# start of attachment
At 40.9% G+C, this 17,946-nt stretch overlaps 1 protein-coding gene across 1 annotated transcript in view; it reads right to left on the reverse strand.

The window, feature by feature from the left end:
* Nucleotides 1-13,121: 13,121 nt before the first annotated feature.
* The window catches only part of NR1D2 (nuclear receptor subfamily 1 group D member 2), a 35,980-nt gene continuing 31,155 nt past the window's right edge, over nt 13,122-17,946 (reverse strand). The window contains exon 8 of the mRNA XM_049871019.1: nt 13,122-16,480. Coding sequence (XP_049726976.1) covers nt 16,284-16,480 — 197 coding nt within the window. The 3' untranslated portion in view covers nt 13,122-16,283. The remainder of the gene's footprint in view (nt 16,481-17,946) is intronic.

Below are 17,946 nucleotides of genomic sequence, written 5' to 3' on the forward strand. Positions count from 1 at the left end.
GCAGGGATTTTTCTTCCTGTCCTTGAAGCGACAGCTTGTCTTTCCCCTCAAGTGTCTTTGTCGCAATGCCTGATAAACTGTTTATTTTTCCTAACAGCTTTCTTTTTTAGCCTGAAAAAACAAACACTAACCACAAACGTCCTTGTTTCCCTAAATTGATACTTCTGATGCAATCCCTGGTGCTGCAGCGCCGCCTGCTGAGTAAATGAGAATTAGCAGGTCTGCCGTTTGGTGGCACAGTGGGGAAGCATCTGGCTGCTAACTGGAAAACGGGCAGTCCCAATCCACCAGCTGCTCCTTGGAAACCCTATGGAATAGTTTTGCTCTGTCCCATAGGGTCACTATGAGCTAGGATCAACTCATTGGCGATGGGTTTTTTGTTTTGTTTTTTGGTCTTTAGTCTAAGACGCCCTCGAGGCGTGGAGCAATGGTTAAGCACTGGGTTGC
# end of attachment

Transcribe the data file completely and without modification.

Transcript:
At 40.9% G+C, this 17,946-nt stretch overlaps 1 protein-coding gene across 1 annotated transcript in view; it reads right to left on the reverse strand.

The window, feature by feature from the left end:
* Nucleotides 1-13,121: 13,121 nt before the first annotated feature.
* The window catches only part of NR1D2 (nuclear receptor subfamily 1 group D member 2), a 35,980-nt gene continuing 31,155 nt past the window's right edge, over nt 13,122-17,946 (reverse strand). The window contains exon 8 of the mRNA XM_049871019.1: nt 13,122-16,480. Coding sequence (XP_049726976.1) covers nt 16,284-16,480 — 197 coding nt within the window. The 3' untranslated portion in view covers nt 13,122-16,283. The remainder of the gene's footprint in view (nt 16,481-17,946) is intronic.

Below are 17,946 nucleotides of genomic sequence, written 5' to 3' on the forward strand. Positions count from 1 at the left end.
GCAGGGATTTTTCTTCCTGTCCTTGAAGCGACAGCTTGTCTTTCCCCTCAAGTGTCTTTGTCGCAATGCCTGATAAACTGTTTATTTTTCCTAACAGCTTTCTTTTTTAGCCTGAAAAAACAAACACTAACCACAAACGTCCTTGTTTCCCTAAATTGATACTTCTGATGCAATCCCTGGTGCTGCAGCGCCGCCTGCTGAGTAAATGAGAATTAGCAGGTCTGCCGTTTGGTGGCACAGTGGGGAAGCATCTGGCTGCTAACTGGAAAACGGGCAGTCCCAATCCACCAGCTGCTCCTTGGAAACCCTATGGAATAGTTTTGCTCTGTCCCATAGGGTCACTATGAGCTAGGATCAACTCATTGGCGATGGGTTTTTTGTTTTGTTTTTTGGTCTTTAGTCTAAGACGCCCTCGAGGCGTGGAGCAATGGTTAAGCACTGGGTTGC